Correction: The editorial reported that Iran began diverting part of its stockpile of 20 percent enriched uranium to produce fuel rods following a speech to the United Nations by Israeli Prime Minister Benjamin Netanyahu last September. Some uranium was also diverted before the speech. The editorial has been updated.
THE LATEST round of negotiations on Iran’s nuclear program was, by all accounts, a disappointment. Tehran’s negotiators did not spell out a full response to a proposal by the United States and five partners for limiting its enrichment of uranium, and what they did say revealed a wide gulf between the two sides. In essence, the international coalition is offering Iran a partial lifting of sanctions in exchange for a freeze on the production of medium-enriched uranium, while Iran wants a complete lifting of sanctions in exchange for token steps that would leave its nuclear work unfettered.
The meetings left the diplomatic process in limbo; the Obama administration and its allies rightly refused Iranian requests to schedule further meetings. Yet for now, at least, there is no crisis: Neither Israel nor the United States is under pressure to consider immediate military action against Iran, and there is time to wait and see if Iran’s position will soften following a presidential election scheduled for June.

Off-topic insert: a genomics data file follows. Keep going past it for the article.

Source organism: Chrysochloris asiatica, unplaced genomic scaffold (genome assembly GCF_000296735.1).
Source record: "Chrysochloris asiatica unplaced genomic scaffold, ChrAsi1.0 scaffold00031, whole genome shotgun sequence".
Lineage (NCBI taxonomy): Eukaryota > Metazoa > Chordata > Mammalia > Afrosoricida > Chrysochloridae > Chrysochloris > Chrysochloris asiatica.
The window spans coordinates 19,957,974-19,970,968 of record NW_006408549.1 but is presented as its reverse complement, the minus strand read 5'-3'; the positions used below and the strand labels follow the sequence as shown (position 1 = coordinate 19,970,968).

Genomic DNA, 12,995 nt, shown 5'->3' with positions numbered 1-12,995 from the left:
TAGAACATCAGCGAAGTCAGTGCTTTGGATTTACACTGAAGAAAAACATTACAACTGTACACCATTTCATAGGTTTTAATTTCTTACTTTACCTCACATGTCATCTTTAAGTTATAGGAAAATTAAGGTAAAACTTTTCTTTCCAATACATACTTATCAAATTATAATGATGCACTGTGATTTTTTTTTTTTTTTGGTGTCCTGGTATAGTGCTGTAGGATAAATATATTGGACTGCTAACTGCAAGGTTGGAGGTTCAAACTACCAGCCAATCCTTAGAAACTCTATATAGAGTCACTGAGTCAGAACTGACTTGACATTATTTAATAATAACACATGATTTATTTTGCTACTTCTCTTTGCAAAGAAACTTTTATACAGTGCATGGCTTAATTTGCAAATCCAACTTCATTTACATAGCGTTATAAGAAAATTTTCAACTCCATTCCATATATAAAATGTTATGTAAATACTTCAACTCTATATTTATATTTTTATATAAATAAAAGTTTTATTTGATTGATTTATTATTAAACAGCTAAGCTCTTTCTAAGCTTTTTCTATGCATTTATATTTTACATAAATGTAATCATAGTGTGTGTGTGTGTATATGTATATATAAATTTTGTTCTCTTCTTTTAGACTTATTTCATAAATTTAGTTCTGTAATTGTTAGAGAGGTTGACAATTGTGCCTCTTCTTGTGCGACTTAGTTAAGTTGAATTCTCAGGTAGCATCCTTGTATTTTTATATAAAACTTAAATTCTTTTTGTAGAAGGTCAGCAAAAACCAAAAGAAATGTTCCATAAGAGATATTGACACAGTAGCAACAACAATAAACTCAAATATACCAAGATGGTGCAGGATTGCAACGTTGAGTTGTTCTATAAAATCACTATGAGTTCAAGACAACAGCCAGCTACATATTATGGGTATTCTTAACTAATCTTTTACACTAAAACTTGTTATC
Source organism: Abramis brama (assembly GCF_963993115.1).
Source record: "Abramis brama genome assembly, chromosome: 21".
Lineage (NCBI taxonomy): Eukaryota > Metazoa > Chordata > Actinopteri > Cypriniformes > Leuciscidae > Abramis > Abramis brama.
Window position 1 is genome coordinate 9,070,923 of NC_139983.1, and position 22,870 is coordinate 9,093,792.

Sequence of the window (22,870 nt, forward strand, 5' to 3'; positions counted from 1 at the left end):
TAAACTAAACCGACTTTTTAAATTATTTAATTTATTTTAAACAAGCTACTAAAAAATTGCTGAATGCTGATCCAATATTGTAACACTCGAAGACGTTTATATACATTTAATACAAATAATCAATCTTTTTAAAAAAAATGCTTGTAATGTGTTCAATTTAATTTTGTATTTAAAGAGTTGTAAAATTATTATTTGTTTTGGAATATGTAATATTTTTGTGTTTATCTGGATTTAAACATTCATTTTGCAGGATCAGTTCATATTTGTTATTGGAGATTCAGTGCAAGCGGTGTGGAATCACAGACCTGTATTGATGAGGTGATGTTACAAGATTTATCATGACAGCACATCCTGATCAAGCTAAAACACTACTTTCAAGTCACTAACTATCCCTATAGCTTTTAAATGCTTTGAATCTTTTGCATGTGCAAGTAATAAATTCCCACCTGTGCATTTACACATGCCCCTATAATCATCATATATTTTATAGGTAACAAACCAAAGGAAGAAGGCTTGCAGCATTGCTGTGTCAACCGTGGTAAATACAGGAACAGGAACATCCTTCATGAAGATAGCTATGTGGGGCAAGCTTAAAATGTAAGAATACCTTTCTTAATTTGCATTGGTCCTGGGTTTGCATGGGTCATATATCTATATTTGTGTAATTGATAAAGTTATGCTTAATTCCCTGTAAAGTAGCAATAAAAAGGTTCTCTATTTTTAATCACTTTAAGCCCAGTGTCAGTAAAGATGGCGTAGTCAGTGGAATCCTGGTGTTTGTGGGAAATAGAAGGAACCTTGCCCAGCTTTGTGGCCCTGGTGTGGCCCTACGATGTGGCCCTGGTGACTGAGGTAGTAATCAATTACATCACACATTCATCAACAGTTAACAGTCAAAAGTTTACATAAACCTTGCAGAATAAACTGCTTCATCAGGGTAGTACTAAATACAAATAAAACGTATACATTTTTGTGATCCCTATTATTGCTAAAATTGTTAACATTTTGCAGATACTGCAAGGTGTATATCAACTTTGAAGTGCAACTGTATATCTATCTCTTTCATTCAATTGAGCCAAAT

For that, proponents of diplomacy over war with Iran can thank a man they have often ridiculed or reviled: Israeli Prime Minister Benjamin Netanyahu.
Mr. Netanyahu’s government is not a participant in the talks with Iran, of course; Iran won’t parley with a nation it aspires to “wipe off the map.” But the Israeli leader’s explicit setting of a “red line” for the Iranian nuclear program in a speech to the U.N. General Assembly in September appears to have accomplished what neither negotiations nor sanctions have yielded: concrete Iranian action to limit its enrichment.
A host of commentators both in the United States and Israel scoffed at what they called Mr. Netanyahu’s “cartoonish” picture of a bomb and the line he drew across it. The prime minister said Iran could not be allowed to accumulate enough 20 percent enriched uranium to produce a bomb with further processing, adding that at the rate its centrifuges were spinning, Tehran would cross that line by the middle of 2013.
Iran, too, dismissed what its U.N. ambassador called “an unfounded and imaginary graph.” But then a funny thing happened: The regime began diverting more of its stockpile to the manufacture of fuel plates for a research reactor. According to the most recent report of international inspectors, in February, it had converted 40 percent of its 20 percent uranium to fuel assemblies or the oxide form needed to produce them. As a result, Iran has remained distinctly below the Israeli red line, and it probably postponed the earliest moment when it could cross that line by several months.
Mr. Netanyahu’s red line is only a partial and temporary check on the Iranian threat. The ongoing installation of a new generation of faster centrifuges could soon make it obsolete by providing a new means for Iran to quickly produce bomb-grade uranium. But the lesson here is twofold: The credible threat of military action has to be part of any strategy for preventing an Iranian nuclear weapon, and clear red lines can help create the “time and space for diplomacy” that President Obama seeks. Mr. Obama, who last year stiffly resisted pressure from Mr. Netanyahu to spell out U.S. red lines, ought to reconsider.